Dell's XPS laptops have long been near the top of the overall best Windows laptop stack, bringing premium build quality, beautiful display options, comfortable keyboard with large touchpad, and powerful hardware configurations. XPS laptops were once available only in 13- and 15-inch sizes, but a 17-inch model has entered the fray for anyone who wants a huge screen. If you're interested in a new XPS laptop but don't know where to start, we've put together this guide to help you decide which is the best Dell laptop for you.
Why buy the Dell XPS 13 (9310)?
The latest XPS 13 (9310) is a minor refresh of the previous XPS 13 (9300) model, bringing new 11th Gen Intel Core processors (CPU), Thunderbolt 4 connectivity, faster RAM, and new 3.5K OLED display. It's still the most portable option here, weighing in at about 2.64 pounds (1.2kg) for a non-touch model and measuring just 0.58 inches (14.8mm) thin. It comes in Platinum Silver with a Black carbon fiber palm rest or Frost with Arctic White interior. You're getting a CNC-machined aluminum chassis, no matter the XPS model, built to a high standard.
The keyboard makes the best of the available space, with larger keycaps that stretch from side to side. There is ample travel for comfortable typing, and the Precision touchpad is enormous, which helps promote productivity. Dual 2.5W down-firing speakers pump out quality audio, though don't quite match up to the 8W total output from the XPS 15 and XPS 17.
With a 13.4-inch display with a 16:10 aspect ratio, the XPS 13 sits at the smaller end of the XPS screen size spectrum. The larger displays undoubtedly make it easier to multitask by pinning a couple of windows next to each other, but the tradeoff is certainly mobility.
The XPS 13 is available with four different displays. The most affordable has a 1920x1200 (FHD+) resolution, is non-touch, and has an anti-glare layer with brightness up to 500 nits. Going a step up, there's an FHD+ touch option with 500 nits brightness and an anti-reflective layer for better glare mitigation. It hits 100% sRGB color reproduction.
The most expensive option is a touch display with 3840x2400 (UHD+) resolution. It offers precise DCI-P3 and AdobeRGB color reproduction, it hits upwards of 500 nits brightness, and it has an anti-reflective layer. All displays have Dolby Vision support, but only the UHD+ option is VESA certified for DisplayHDR 400.
There's now also a 3.5K OLED option with touch support, anti-reflective coating, and 400 nits brightness. It hits 97% sRGB, 72% AdobeRGB, and 72% DCI-P3 color reproduction.
As for performance hardware, the XPS 13 (9310) is using Intel's 11th Gen "Tiger Lake" CPUs paired with up to 32GB of LPDDR4x-4267MHz RAM and a 2TB M.2 PCIe solid-state drive (SSD). The SSD can be upgraded after purchase, though RAM is soldered. The Core i7 CPU option comes with Intel Iris Xe graphics that will handle photo editing and light gaming, but don't expect the same performance as you'll find in the XPS 15 and XPS 17 with their dedicated graphics cards (GPU) and H-series CPUs. The 52Wh battery in the XPS 13 ranges from about 10 hours to about seven hours, depending on the display type and task at hand.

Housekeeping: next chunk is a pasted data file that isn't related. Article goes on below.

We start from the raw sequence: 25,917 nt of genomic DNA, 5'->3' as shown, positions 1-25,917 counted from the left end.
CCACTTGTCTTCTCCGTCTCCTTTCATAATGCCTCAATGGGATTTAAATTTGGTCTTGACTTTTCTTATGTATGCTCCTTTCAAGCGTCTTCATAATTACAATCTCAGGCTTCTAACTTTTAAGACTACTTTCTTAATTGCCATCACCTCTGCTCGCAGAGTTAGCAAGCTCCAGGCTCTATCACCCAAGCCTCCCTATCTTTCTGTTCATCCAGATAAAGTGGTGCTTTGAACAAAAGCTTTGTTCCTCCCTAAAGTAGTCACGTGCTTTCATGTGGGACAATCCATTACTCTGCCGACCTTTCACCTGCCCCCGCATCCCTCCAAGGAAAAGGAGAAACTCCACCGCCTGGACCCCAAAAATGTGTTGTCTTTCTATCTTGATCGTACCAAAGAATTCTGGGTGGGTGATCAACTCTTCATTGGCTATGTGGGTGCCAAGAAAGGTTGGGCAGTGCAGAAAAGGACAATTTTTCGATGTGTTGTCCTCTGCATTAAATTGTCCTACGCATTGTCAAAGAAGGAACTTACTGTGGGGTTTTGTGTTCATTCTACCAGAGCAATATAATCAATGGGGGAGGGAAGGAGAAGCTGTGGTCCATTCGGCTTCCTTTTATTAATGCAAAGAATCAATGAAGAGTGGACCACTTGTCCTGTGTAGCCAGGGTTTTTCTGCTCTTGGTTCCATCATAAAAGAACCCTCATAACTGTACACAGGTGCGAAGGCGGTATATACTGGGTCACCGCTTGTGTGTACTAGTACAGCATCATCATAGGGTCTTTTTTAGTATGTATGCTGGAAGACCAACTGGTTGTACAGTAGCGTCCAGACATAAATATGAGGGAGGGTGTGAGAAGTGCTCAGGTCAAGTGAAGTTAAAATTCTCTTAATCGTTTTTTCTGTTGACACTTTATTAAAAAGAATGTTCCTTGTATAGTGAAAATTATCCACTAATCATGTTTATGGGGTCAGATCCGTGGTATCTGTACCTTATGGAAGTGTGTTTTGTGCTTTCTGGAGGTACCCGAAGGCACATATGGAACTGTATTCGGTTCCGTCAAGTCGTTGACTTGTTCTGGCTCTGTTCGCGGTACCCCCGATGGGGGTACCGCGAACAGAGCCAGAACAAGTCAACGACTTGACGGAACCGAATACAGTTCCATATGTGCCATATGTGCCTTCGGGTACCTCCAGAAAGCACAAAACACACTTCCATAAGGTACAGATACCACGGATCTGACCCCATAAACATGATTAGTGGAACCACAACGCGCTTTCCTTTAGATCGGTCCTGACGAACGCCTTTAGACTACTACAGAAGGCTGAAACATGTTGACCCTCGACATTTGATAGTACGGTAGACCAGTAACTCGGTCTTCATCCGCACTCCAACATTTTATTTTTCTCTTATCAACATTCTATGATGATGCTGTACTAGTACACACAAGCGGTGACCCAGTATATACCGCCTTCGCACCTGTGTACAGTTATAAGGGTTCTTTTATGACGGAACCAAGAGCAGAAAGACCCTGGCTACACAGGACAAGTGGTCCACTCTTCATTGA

Ports on the XPS 13 are comparatively limited, with two Thunderbolt 4, a microSD card reader, and a 3.5mm audio jack. If you're looking to expand connectivity, a powerful Thunderbolt 4 docking station is a smart option. Rounding out features on the XPS 13 is Wi-Fi 6 and Bluetooth 5.1 connectivity, fingerprint reader, and IR camera.
There is now also an XPS 13 9305 model available in more markets after first launching in China. It's a bit lighter than the 9310 model, and it sticks with a 16:9 aspect ratio display at 1920x1080. It is available in touch and non-touch options. Keep in mind without the taller 16:10 aspect ratio you will see significantly more chin below the display. You still get Thunderbolt 4 with the 9305 model.
Whereas the 9310 models begin at a Core i5 CPU, the 9305 models can be had with a Core i3 CPU without Intel Evo certification. The XPS 13 9305 starts at a lower $784 price tag for a Core i3 model. For a 9305 Core i5 model, you're looking at a price of about $931. You won't get the same stunning display options with the 9305, but it's nevertheless a great option for anyone working with a tight budget. Our guide on which Dell XPS 13 you should buy has more information if this is the laptop you choose.
Due to the XPS 13's size and hardware options, it's best suited for professionals or casual users who like staying as mobile as possible. There's no dedicated GPU option for getting into intensive specialized work, but Intel Iris Xe graphics from the 11th Gen Core i7 CPU will handle photo editing and even some light gaming. Rest assured, the XPS 13 is loaded with extra features that make it the best 13-inch Ultrabook on the market today.
Why buy the Dell XPS 15?
The XPS 15 is larger and heavier than the XPS 13, but that doesn't mean it's not thin and light in its own right. It's just 0.71 inches (18mm) thin and weighs about 4 pounds (1.83kg) for the non-touch models with the smaller 56Wh battery. Its CNC-machine aluminum chassis comes with a Platinum Silver finish and Black carbon fiber palm rest.
The keyboard and Precision touchpad make great use of space, and you should have no issues typing all day on the XPS 15. Instead of the keys reaching from edge to edge like on the XPS 13, the larger chassis has room for top-firing speakers along the sides of the keyboard. These are combined with dual down-firing speakers, for a total of 8W of output. The audio is excellent with this setup.
The XPS 15 has also made the move to displays with a 16:10 aspect ratio. It's sized at 15.6 inches and is available in a few different types. The most affordable has an FHD+ resolution, 500 nits brightness, 100% sRGB color reproduction, and anti-glare finish. It is non-touch. If you're not interested in upping to 4K, this is still a beautiful display that will suck up less battery life.